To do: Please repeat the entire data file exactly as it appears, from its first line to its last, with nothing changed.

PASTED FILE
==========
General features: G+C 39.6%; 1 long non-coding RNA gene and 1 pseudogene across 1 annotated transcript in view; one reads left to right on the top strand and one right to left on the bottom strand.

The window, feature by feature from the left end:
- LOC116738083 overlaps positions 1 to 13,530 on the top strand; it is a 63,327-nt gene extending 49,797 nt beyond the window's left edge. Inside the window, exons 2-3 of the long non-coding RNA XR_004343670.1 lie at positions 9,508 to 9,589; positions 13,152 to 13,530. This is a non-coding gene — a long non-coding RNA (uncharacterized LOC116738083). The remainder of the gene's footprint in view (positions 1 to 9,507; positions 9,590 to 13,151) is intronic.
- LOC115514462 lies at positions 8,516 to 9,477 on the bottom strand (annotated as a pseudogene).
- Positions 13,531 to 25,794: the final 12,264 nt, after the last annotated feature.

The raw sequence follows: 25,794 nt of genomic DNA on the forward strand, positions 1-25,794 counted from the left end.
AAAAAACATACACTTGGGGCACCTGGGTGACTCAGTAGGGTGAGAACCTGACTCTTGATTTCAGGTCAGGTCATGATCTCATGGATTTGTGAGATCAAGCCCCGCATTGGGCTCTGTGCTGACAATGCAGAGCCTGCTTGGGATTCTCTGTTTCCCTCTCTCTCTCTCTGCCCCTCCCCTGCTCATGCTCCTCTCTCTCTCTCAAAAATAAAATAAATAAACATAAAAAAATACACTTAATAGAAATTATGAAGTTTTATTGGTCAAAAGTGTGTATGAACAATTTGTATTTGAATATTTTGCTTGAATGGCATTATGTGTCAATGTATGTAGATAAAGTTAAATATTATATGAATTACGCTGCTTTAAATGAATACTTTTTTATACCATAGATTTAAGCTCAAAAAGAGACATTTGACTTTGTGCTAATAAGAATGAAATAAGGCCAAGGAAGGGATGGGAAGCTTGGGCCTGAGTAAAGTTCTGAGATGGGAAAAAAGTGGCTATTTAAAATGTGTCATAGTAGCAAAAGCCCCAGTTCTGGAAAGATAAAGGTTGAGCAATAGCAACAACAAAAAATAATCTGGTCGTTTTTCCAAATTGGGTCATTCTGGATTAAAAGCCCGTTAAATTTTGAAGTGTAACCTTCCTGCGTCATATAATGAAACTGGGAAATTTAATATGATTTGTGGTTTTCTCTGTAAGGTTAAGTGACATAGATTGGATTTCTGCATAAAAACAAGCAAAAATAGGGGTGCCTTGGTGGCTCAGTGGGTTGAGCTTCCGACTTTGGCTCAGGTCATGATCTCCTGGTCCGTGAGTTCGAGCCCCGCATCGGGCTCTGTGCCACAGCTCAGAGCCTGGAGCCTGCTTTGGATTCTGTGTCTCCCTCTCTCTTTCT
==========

General features: G+C 39.6%; 1 long non-coding RNA gene and 1 pseudogene across 1 annotated transcript in view; one reads left to right on the top strand and one right to left on the bottom strand.

The window, feature by feature from the left end:
- LOC116738083 overlaps positions 1 to 13,530 on the top strand; it is a 63,327-nt gene extending 49,797 nt beyond the window's left edge. Inside the window, exons 2-3 of the long non-coding RNA XR_004343670.1 lie at positions 9,508 to 9,589; positions 13,152 to 13,530. This is a non-coding gene — a long non-coding RNA (uncharacterized LOC116738083). The remainder of the gene's footprint in view (positions 1 to 9,507; positions 9,590 to 13,151) is intronic.
- LOC115514462 lies at positions 8,516 to 9,477 on the bottom strand (annotated as a pseudogene).
- Positions 13,531 to 25,794: the final 12,264 nt, after the last annotated feature.

The raw sequence follows: 25,794 nt of genomic DNA on the forward strand, positions 1-25,794 counted from the left end.
AAAAAACATACACTTGGGGCACCTGGGTGACTCAGTAGGGTGAGAACCTGACTCTTGATTTCAGGTCAGGTCATGATCTCATGGATTTGTGAGATCAAGCCCCGCATTGGGCTCTGTGCTGACAATGCAGAGCCTGCTTGGGATTCTCTGTTTCCCTCTCTCTCTCTCTGCCCCTCCCCTGCTCATGCTCCTCTCTCTCTCTCAAAAATAAAATAAATAAACATAAAAAAATACACTTAATAGAAATTATGAAGTTTTATTGGTCAAAAGTGTGTATGAACAATTTGTATTTGAATATTTTGCTTGAATGGCATTATGTGTCAATGTATGTAGATAAAGTTAAATATTATATGAATTACGCTGCTTTAAATGAATACTTTTTTATACCATAGATTTAAGCTCAAAAAGAGACATTTGACTTTGTGCTAATAAGAATGAAATAAGGCCAAGGAAGGGATGGGAAGCTTGGGCCTGAGTAAAGTTCTGAGATGGGAAAAAAGTGGCTATTTAAAATGTGTCATAGTAGCAAAAGCCCCAGTTCTGGAAAGATAAAGGTTGAGCAATAGCAACAACAAAAAATAATCTGGTCGTTTTTCCAAATTGGGTCATTCTGGATTAAAAGCCCGTTAAATTTTGAAGTGTAACCTTCCTGCGTCATATAATGAAACTGGGAAATTTAATATGATTTGTGGTTTTCTCTGTAAGGTTAAGTGACATAGATTGGATTTCTGCATAAAAACAAGCAAAAATAGGGGTGCCTTGGTGGCTCAGTGGGTTGAGCTTCCGACTTTGGCTCAGGTCATGATCTCCTGGTCCGTGAGTTCGAGCCCCGCATCGGGCTCTGTGCCACAGCTCAGAGCCTGGAGCCTGCTTTGGATTCTGTGTCTCCCTCTCTCTTTCT